dark lady

Cassandra Peterson, the gay icon that came out as part of the family

This profile is part of Queerty’s 2021 Out For Good series, recognizing public figures who’ve had the courage to come out and make a difference in the past year, in celebration of National Coming Out Day on October 11.

Name: Cassandra Peterson, 70

Bio: Kansas-born Peterson always seemed destined for show business. At age 17, she ran off to Las Vegas to become a showgirl. Bit parts in movies and modeling gigs followed before Peterson moved to Los Angeles to work with the famed comedy troupe The Groundlings. In 1981, what seemed like a minor job turned out to be her big break: local LA TV station KJH-TV invited Peterson to join the station hosting late-night horror movies in character as a sort of “Valley Girl” she’d performed with the Groundlings. Peterson overhauled the character to become Elvira, Mistress of the Dark, a buxom, boy crazed, goth girl who loved watching horror films…no matter how bad.

The Elvira character struck an immediate chord with audiences, and brands rushed to secure Elvira as a spokesperson of sorts. Even after Elvira’s Movie Macabre ended in 1986, Peterson continued to find work in character promoting consumer products, doing guest spots on TV shows and even landing a movie vehicle, Elvira, Mistress of the Dark. Over the course of her 40-year career as Elvira, Peterson has also championed the queer community, raising money for AIDS charities, and citing the influence of drag queens on the Elvira character.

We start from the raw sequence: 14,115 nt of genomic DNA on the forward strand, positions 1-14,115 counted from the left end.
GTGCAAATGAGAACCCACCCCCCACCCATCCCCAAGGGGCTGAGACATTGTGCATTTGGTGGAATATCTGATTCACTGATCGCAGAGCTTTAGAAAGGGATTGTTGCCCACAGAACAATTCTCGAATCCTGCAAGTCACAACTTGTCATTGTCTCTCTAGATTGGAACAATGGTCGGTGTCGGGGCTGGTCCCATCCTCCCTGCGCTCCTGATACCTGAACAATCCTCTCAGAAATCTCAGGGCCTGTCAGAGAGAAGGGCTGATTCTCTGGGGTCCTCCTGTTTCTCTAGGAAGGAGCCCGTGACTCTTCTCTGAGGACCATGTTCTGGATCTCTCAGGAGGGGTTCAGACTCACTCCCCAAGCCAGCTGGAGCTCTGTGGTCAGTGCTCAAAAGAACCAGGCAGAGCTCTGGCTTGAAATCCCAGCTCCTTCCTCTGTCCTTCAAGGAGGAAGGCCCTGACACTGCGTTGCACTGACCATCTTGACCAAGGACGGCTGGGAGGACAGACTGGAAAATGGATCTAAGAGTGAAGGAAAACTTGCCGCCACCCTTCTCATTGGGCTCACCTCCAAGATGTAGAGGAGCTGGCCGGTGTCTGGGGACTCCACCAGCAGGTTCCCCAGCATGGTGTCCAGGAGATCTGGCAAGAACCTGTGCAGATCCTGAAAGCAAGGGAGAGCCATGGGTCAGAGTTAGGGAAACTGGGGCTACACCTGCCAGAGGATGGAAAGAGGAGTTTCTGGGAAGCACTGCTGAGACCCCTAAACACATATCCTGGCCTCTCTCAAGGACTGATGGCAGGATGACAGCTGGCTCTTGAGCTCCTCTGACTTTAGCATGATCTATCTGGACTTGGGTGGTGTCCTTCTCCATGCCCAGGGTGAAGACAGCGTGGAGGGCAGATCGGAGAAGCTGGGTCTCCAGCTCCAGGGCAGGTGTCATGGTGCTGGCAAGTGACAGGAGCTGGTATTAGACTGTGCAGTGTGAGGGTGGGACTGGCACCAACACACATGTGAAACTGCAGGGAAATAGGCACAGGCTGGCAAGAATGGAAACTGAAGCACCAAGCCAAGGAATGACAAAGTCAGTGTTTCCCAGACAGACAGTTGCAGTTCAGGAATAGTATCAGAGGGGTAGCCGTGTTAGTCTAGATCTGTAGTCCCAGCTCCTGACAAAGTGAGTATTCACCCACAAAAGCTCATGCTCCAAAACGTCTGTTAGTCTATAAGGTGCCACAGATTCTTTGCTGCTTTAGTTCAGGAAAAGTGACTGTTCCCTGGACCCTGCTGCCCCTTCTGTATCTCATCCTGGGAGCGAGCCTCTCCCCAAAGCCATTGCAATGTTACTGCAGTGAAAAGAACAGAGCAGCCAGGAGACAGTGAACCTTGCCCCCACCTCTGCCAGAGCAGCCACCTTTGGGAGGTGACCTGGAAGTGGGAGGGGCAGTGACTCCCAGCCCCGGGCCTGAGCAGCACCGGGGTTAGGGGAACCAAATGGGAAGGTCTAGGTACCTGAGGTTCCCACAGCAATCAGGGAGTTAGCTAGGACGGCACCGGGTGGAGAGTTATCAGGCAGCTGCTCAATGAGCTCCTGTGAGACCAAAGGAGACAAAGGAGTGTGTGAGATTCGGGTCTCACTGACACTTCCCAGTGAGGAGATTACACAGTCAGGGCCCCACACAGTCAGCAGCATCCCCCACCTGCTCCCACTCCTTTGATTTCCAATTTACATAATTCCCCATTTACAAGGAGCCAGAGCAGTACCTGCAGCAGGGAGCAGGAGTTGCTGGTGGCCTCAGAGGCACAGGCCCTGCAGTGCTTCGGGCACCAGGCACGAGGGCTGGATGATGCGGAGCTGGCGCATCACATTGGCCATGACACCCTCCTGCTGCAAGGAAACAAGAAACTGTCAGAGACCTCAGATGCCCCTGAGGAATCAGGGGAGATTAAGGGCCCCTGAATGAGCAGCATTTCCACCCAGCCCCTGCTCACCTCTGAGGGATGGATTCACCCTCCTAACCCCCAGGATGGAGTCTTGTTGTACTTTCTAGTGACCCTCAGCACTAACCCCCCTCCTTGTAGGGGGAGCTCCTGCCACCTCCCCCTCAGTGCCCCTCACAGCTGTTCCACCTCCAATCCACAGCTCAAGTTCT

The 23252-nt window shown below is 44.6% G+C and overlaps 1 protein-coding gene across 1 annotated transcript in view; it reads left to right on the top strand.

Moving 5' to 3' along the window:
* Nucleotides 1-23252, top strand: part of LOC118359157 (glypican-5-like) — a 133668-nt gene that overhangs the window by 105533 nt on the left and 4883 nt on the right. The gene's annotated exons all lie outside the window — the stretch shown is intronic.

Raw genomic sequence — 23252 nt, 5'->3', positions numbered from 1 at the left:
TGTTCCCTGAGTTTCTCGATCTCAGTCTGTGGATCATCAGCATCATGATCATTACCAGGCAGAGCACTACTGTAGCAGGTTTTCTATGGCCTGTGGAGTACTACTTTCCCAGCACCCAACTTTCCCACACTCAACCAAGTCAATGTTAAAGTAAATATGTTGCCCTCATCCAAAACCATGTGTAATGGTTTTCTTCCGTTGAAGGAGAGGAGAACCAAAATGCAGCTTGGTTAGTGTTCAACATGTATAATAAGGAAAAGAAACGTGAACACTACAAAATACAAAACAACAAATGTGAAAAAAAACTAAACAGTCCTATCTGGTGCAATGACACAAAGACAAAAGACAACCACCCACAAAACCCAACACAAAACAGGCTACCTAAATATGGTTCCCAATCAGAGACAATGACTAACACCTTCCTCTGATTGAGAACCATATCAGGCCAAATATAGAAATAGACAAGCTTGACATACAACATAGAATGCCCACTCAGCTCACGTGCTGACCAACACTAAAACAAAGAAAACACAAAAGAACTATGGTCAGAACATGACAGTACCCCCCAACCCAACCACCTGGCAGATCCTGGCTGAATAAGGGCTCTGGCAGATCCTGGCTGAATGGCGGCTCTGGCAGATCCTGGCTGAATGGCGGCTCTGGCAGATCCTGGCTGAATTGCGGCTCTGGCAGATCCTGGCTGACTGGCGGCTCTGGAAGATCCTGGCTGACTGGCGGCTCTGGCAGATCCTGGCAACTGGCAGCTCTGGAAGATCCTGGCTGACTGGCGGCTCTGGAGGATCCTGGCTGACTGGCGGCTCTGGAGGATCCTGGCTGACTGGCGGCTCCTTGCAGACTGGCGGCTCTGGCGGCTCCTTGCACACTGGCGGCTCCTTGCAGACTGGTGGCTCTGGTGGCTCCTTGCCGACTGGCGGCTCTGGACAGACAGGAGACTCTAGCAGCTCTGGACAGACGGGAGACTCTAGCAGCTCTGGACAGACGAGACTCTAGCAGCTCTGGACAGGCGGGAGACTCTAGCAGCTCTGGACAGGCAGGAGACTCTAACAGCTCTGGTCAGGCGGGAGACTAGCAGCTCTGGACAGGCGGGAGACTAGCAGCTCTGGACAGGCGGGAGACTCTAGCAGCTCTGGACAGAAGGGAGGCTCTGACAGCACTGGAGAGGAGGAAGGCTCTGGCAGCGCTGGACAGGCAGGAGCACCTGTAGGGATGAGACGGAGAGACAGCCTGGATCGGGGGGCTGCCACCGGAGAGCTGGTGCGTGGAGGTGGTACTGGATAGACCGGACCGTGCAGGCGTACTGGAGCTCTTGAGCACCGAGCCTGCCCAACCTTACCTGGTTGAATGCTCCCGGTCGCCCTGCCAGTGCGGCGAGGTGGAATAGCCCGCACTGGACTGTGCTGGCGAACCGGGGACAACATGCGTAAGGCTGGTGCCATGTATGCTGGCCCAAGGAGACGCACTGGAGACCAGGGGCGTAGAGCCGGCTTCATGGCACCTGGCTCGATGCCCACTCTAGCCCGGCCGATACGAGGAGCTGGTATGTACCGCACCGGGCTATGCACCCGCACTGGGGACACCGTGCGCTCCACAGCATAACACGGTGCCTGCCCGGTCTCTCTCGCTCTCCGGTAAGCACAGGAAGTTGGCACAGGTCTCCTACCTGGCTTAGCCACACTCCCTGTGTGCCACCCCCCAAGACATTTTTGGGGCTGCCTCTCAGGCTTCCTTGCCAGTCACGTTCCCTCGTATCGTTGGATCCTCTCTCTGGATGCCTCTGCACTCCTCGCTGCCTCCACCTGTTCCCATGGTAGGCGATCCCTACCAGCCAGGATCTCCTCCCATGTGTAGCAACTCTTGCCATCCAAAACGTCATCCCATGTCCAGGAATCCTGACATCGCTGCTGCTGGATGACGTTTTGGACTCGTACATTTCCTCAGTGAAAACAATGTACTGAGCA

Coming Out: Peterson shocked the world with the release of her 2021 memoir Yours Cruelly, Elvira: Memoirs of the Mistress of the DarkIn the book, Peterson detailed her career in showbiz, as well as that she’s enjoyed a 19-year relationship with a woman, Teresa “T” Wierson, who also works as her assistant. Peterson further explained that while she felt no shame over the relationship, she feared that coming out would harm the Elvira brand. At age 70 and with the release of her memoir, Peterson felt she no longer needed to hide.

“Keeping a secret doesn’t feel good,” Peterson told The Orange County Register. “I’m glad to have it out there. I mean, it does worry me. I have moments where I go, ‘Maybe people won’t like me anymore’ and ‘Maybe I won’t get work anymore.’ It’s ridiculous to think that, but I have friends who are gay and have come out of the closet and it affected their work, relationships and their life. So it’s not so far-fetched to be worried. But on the other side of that, it’s so draining keeping it a secret. It’s not good for you, it’s not good for us. It sucks the energy out of you.”

Chosen Family: Elvira–and Cassandra Peterson–have always had a special relationship with the LGBTQ community, both for her allyship and for her campy humor. Knowing that she’s actually part of the community only enhances the love. For Peterson, coming out and acknowledging her relationship only enhanced love as well–a love for her partner, and love for herself.

“For the first time in my life, I’m with someone who makes me feel safe, blessed, and truly loved,” she writes in her book.

Somehow, we feel blessed too knowing that we have Peterson in our queer family.